"You guys will be surprised by how much better we are in March once all the sophomores and freshmen melt together," Turiaf said. "I'm looking forward to the challenge of making my team better, improving as a basketball player and of course graduating."
Yes, the NBA will have to wait for Turiaf, who wasn't the only underclassman who made an intelligent and sound decision to skip the early-entry deadline.
Without Felton, UNC wouldn't have a shot to win the ACC, let alone a national title. While the right team could have made him a lottery pick this spring, Felton wasn't a lock to even be picked in the teens. Felton would have had to play his way up teams' draft boards through individual workouts. Now, he's got another season in Carolina Blue to impress NBA scouts. This decision will prove to be the right one as Felton likely locks in his '05 lottery spot with a productive junior season.
Like Felton, the scouts weren't sold on McCants' total package. So, why not return to the Tar Heels -- who desperately need him as well to make a run in 2005. McCants' stock has been steady, and he'll likely be picked in the teens next June should he bypasses his senior season. There was no way he was going to jump any higher during workouts this month, so he made the right call by going back to Carolina.
Fry has got the low-post skills and the rebounding prowess to keep the NBA teams high atop the draft interested. But he understood earlier this season that he wasn't ready to make the jump. He wasn't satisfied with his season, let alone the Wildcats' first-round flameout in the NCAA Tournament. Few around Arizona thought he would make it through four years without being tempted to go to the NBA. But he did and he should be rewarded next season as a lottery pick and potentially by being the Pac-10 player of the year.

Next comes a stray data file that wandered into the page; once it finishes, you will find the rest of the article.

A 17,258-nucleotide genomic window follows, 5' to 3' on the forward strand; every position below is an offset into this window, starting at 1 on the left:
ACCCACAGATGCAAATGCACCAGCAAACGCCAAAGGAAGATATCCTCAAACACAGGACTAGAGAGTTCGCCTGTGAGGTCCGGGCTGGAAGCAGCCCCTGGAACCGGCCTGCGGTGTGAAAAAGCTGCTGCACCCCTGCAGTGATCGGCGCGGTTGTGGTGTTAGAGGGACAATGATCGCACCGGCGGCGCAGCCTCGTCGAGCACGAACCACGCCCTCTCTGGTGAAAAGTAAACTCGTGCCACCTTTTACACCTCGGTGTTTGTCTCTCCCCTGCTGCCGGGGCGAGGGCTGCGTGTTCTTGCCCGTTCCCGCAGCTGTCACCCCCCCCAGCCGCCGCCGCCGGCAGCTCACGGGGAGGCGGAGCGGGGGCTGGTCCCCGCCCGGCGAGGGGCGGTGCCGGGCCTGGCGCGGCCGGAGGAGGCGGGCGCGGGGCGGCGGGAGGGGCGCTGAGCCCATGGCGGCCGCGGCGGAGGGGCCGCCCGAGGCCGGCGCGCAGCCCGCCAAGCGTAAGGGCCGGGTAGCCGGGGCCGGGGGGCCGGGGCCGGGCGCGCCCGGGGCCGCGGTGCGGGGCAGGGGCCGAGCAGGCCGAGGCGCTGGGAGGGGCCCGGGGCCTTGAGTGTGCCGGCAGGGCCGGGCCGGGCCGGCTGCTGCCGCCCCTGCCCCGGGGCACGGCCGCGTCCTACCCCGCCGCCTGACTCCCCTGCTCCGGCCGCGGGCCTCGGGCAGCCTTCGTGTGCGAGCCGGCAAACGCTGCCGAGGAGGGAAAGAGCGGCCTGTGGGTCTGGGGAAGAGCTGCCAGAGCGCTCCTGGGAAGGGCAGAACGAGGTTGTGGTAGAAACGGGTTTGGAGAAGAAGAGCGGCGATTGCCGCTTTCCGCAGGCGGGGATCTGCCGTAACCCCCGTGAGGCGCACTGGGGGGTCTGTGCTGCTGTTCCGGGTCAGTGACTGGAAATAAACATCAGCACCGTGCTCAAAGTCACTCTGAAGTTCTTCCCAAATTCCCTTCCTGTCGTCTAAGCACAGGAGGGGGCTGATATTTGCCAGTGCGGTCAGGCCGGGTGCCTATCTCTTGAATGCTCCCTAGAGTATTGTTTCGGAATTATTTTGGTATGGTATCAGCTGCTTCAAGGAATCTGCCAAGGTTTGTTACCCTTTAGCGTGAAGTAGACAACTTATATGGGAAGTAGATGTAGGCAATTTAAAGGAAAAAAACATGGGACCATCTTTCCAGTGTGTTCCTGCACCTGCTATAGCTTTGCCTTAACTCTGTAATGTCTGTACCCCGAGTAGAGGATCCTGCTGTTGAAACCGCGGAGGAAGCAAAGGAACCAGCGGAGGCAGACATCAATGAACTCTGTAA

Adams, meanwhile, is the type of player who doesn't have a true position -- but he's a player who can do a little bit of everything. He could have tested the draft process and likely would have been a first-round pick. But he wouldn't have been a lock, making his decision to stay at Arizona a smart one. He's got a chance to climb higher if he can improve his fundamentals. He needs to work on his consistency as both a ballhandler and shooter.
In the case of Francis, a back injury kept him from finishing his sophomore season, so making the jump would have made no sense after this season. His return means the Irish have a shot to get back and advance in the NCAAs. Francis is more likely a four-year player for Mike Brey, but whenever he enters the draft, he's a got a legit shot to move into the middle of the first round.
So, why did Villanueva stay? He wasn't going to be a high first-round pick. He needs UConn as much as it needs him. If he can become more of a focal point next season, it'll increase his draft status in 2005 and beyond. Still, there was some pressure outside of Storrs for him to declare. But he was well-advised by returning to Connecticut. Now, the Huskies have a chance to make another deep run in 2005 and Villanueva will be one of the primary options. His stock can only go up as he gets even more touches and learns to play consistent defense.
Boone, meanwhile, wasn't ready for the NBA. He knew it. NBA teams are convinced of it. But they still would have drafted him in the first round based on his potential. That won't change in 2005 if he continues to be productive on the offensive and defensive glass. Boone hasn't even scratched the surface of his potential. But he remains on NBA teams' radar as one of the top big men to watch in the coming seasons.
Carney is on NBA scouts' radar screens because he's one of the top athletes in college basketball. He's the type of player who shines in individual workouts. But NBA teams want to see him develop as a more consistent rebounder next season. He can score and will continue to get more touches next season. Carney and Banks give Memphis two of the least appreciated players in the college game.
Andy Katz is a senior writer at ESPN.com.